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2 FTSE 250 growth stocks I’d buy if markets crash again in May

The bounce we’ve seen in the markets during April has gone some way to repairing the damage wreaked by last month’s crash. Last Friday, the FTSE 100 closed 15% higher than where it was on March 23. The more domestically-focused FTSE 250 was 22% up from the low it hit on March 19.

Will this recovery prove short-lived? No one can say with any certainty. What we can do, however, is prepare ourselves for all eventualities. This should include keeping a list of quality stocks to buy if things head south again. Here are two that feature on my own.  

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FTSE 250 star

Hull-based meat supplier Cranswick (LSE: CWK) fell along with everything else last month as investors made a ‘dash for cash’ and sold anything they could. Since then, the share price has recovered to pretty much where it was in February.

At least some of the rebound is likely down to investors realising that the company is a probable beneficiary from the UK lockdown since it supplies food products to major supermarkets. While this boost may prove temporary, the company is also seeing great demand as an exporter due to the African swine fever that has decimated pig herds in China.

Aside from these growth catalysts, Cranswick is a well-run company. Operating margins may be slim, but the balance sheet looks fine and a record of consistently hiking its dividend smacks of management’s ongoing confidence in the business.

The only issue I have with the company at the moment is its valuation.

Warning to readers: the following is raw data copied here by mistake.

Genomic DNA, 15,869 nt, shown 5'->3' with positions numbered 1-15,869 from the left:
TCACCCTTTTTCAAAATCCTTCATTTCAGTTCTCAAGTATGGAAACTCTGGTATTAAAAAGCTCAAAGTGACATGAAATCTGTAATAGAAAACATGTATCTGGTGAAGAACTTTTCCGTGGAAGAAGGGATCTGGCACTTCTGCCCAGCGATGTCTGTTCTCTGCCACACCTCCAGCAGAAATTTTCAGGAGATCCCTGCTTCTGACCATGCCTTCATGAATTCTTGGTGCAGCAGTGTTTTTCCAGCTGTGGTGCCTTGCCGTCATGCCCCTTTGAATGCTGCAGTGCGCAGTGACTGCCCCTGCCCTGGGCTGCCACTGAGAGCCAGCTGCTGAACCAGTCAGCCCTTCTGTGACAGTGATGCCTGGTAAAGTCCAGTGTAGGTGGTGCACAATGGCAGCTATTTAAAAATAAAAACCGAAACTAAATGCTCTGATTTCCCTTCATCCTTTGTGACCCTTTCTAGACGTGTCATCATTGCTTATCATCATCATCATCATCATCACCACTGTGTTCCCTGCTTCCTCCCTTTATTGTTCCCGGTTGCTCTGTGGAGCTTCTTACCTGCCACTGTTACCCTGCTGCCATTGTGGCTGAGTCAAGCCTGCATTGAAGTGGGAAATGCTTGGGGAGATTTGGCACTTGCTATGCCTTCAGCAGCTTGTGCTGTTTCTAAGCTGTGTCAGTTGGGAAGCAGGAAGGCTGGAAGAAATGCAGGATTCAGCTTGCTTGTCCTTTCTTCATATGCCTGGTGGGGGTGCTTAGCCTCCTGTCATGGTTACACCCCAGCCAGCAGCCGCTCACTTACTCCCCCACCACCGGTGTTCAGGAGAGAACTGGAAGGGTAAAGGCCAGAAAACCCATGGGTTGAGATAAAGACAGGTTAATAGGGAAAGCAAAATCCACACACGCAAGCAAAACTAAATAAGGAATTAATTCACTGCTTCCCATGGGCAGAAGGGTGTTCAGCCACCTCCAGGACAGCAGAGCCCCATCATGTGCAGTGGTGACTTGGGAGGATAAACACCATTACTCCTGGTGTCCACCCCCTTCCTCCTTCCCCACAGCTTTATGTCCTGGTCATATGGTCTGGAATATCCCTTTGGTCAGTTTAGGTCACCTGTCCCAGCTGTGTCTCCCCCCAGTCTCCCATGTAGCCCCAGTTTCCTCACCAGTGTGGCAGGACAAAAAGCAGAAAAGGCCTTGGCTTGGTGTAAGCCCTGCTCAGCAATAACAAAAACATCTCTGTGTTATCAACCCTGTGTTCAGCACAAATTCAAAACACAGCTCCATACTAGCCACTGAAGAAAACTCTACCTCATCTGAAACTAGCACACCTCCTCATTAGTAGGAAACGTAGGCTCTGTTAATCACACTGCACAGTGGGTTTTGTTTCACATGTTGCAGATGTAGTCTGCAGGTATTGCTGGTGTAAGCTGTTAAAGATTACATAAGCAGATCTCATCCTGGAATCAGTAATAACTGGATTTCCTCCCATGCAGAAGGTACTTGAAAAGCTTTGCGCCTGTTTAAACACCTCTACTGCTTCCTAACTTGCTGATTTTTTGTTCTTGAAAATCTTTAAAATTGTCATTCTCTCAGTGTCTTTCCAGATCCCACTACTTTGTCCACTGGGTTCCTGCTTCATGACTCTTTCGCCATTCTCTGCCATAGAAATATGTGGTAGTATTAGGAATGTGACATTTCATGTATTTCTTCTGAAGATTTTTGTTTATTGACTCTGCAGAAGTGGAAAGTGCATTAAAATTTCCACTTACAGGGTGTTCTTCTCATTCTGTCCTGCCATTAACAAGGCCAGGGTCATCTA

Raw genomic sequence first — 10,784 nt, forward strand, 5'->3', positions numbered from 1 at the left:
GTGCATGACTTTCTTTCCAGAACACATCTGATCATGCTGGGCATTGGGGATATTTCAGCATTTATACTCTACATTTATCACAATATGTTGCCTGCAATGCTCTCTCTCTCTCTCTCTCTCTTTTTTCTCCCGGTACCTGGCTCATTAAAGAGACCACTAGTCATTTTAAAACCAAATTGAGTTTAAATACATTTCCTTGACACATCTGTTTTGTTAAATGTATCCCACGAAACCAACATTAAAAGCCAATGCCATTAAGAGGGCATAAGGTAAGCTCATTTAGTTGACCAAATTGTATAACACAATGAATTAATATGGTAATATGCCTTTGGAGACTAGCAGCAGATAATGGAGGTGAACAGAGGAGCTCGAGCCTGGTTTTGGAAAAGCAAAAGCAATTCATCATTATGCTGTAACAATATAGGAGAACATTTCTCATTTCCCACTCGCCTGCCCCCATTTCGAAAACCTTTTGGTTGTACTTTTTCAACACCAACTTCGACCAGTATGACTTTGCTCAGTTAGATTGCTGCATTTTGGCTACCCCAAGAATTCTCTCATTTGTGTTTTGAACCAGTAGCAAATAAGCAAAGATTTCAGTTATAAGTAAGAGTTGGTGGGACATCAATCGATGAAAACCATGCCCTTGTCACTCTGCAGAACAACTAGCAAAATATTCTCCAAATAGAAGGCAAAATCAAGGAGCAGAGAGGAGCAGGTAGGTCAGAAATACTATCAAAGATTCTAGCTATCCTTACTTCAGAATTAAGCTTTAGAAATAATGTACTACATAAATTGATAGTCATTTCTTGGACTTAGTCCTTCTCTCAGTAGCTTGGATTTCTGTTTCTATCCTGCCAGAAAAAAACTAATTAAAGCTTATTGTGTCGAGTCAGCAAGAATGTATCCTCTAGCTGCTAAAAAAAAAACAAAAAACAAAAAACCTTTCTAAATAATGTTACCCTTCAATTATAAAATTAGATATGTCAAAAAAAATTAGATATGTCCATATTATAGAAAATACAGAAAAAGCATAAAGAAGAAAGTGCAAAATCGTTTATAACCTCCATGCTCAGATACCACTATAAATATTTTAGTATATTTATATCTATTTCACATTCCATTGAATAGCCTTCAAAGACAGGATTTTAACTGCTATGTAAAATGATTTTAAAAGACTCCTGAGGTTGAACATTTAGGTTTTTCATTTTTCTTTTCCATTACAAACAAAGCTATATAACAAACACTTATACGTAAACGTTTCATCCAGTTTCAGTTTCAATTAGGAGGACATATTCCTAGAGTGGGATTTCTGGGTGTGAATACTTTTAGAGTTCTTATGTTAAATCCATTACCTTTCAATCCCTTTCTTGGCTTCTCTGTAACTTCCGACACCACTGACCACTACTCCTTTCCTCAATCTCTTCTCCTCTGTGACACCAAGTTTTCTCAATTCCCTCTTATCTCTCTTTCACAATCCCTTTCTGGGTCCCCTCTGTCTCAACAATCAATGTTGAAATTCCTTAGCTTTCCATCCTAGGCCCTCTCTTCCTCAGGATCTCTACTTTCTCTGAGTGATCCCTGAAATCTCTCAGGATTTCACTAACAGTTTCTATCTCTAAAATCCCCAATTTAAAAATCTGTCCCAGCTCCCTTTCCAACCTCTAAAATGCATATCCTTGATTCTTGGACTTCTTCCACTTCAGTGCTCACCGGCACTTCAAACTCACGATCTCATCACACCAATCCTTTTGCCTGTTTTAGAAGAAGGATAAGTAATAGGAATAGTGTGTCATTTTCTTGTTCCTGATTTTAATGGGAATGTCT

The shares trade on 23 times earnings. That’s not cheap relative to the market, nor Cranswick’s own average valuation over the last five years (20 times earnings).

As such, the FTSE 250 member stays on the watchlist for now. Should we see a resumption of market volatility as a result of a dreaded ‘second wave’, I’d certainly be interested in buying a stake.

Long-term growth

Also falling significantly in March was investment platform provider AJ Bell (LSE: AJB). Like Cranswick however, it too has recovered strongly, particularly following last week’s encouraging trading update.

Customer numbers rose at a record rate over the three months to the end of March with the company adding almost 21,000 people to its books. This brought the total number using its platform at the end of the period to just over 248,000.

For me, this is yet more evidence that AJ Bell could prove a winner for growth-focused investors. As well as tapping into the long-term trend of more people saving for their retirement, the company boasts an excellent balance sheet and a committed CEO in founder (and significant shareholder) Andy Bell. At £1.5bn, its market cap is also less than a quarter the size of FTSE 100 member Hargreaves Lansdown.

Once again, the only real negative I see in the investment case is the valuation.

A price-to-earnings (P/E) ratio of 44 is positively vertigo-inducing in the current climate, especially as its aforementioned rival trades on ‘just’ 26 times earnings. The latter also generates even higher returns on capital employed — something Terry Smith deems crucial when screening for potential investments.

I’ll pay up for quality, but I’ll try not to overpay when doing so. I’ll look to add to my current holding (purchased shortly after listing) if May brings more stock market misery.

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Paul Summers owns shares of AJ Bell PLC. The Motley Fool UK has no position in any of the shares mentioned. Views expressed on the companies mentioned in this article are those of the writer and therefore may differ from the official recommendations we make in our subscription services such as Share Advisor, Hidden Winners and Pro. Here at The Motley Fool we believe that considering a diverse range of insights makes us better investors.